| May 17, 2017
According to the findings of to the IAB Europe’s first Video Ad Formats survey the three most popular formats are in-stream pre-roll, out-stream in-article / in-page ads and the good, old fashioned 30 second spot redeployed from TV. Given we know that most people do not hang around to watch a video to completion it makes me wonder why the 30 second spot is still so popular.
The most obvious answer, of course, is that people want to have a digital component to a campaign but do not have the time, money or inclination to adapt the video to the digital environment. Commenting in a Warc news item covering the survey results, Mark Melling, Director of Video, EMEA at AOL, notes,
"It's not surprise that 30-second pre-roll ads are so high on advertisers' lists given it's the easiest way to put TV ads into digital. But we as an industry need to be careful of simply taking the 'easy route' at the expense of user experience."
Speaking as a user I do not think length is so much the issue as the intrusive and interruptive nature of some of the formats. However, until recently I would have echoed Melling’s comment but with regard to effectiveness. The work done in North America analyzing Kantar Millward Brown’s CrossMedia studies finds that digital videos do work better when they are adapted to the environment in which they are meant to run, as I reported in this post. However, it took a comment from my colleague Gonzalo Fuentes, Global CEO Media & Digital practice Kantar Insights, to make me realize that actually the biggest improvement in efficacy is actually from running the same ad on TV and digital.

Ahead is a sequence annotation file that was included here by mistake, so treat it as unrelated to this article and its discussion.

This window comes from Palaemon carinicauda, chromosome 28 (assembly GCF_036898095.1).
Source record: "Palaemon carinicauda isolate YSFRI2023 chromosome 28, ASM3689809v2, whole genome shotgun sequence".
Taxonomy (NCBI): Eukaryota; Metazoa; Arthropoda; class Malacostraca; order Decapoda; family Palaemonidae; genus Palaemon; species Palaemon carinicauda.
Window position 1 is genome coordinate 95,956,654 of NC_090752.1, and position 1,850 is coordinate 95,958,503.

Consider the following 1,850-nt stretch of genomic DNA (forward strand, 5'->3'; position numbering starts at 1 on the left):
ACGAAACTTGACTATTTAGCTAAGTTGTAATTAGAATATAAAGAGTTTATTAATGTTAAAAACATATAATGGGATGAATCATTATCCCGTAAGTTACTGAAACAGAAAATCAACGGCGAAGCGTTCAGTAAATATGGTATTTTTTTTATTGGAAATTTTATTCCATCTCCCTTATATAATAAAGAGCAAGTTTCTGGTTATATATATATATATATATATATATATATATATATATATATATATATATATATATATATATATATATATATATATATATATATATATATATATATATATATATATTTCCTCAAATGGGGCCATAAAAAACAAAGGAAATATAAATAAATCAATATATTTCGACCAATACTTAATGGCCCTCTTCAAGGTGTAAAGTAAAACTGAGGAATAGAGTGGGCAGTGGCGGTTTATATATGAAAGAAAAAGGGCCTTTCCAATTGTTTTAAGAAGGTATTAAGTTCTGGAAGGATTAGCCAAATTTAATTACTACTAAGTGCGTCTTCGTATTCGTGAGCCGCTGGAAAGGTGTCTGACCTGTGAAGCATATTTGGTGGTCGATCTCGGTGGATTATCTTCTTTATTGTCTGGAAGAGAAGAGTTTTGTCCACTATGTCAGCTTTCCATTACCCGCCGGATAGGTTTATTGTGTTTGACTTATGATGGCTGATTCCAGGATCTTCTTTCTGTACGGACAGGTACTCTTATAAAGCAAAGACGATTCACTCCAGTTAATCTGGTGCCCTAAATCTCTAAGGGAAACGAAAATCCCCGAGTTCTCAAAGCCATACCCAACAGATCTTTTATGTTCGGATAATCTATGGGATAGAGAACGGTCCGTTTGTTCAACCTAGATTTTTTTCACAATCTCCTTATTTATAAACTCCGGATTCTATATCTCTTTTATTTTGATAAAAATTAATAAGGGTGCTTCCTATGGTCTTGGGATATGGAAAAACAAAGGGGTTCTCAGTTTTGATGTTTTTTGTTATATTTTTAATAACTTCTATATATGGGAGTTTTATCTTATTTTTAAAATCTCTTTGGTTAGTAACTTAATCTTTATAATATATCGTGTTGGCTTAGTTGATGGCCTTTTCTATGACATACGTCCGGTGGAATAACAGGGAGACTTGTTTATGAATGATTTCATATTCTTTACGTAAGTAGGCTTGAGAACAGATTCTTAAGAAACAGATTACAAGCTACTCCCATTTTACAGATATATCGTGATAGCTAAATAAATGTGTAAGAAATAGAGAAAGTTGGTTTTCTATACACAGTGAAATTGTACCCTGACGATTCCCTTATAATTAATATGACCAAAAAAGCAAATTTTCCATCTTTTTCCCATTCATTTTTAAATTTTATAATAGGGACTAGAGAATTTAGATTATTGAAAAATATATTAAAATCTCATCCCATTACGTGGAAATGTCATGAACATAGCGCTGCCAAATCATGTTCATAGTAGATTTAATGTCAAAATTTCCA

Running the same video on TV and online garners a 48 percent increase in impact over running completely separate campaigns in the two media. Adapting the online video to be more suitable to the online environment only improves efficacy a further 19 percent. That additional 19 percent is good to have, but maybe the marketers who simply redeploy their TV spots are not giving up as much as I thought. The surround sound effect on average outweighs the effect of poorly adapted creative.
This said, not every ad transfers well from TV to a digital environment (about one in two do so). And if you really want your ad to work well on every viewing occasion and not depend on watching the video to the end (about 1 in 3 in ads we have tested) you really need to put some thought into how to capture attention quickly and deliver a branded impression within ten seconds or so. Not easy but it can be done. Ads like Skittle’s “The Portrait” manage to do so and then, of course, you could try to beat the skip entirely like Old Spice’s “Sweat”. Overall I suspect we have a long way to go before we really figure out the most effective formats, particularly when it comes to mobile.
So why do you think the 30 second spot is so popular on desktops and mobile even though it is hit and miss in terms of effectiveness? Please share your thoughts.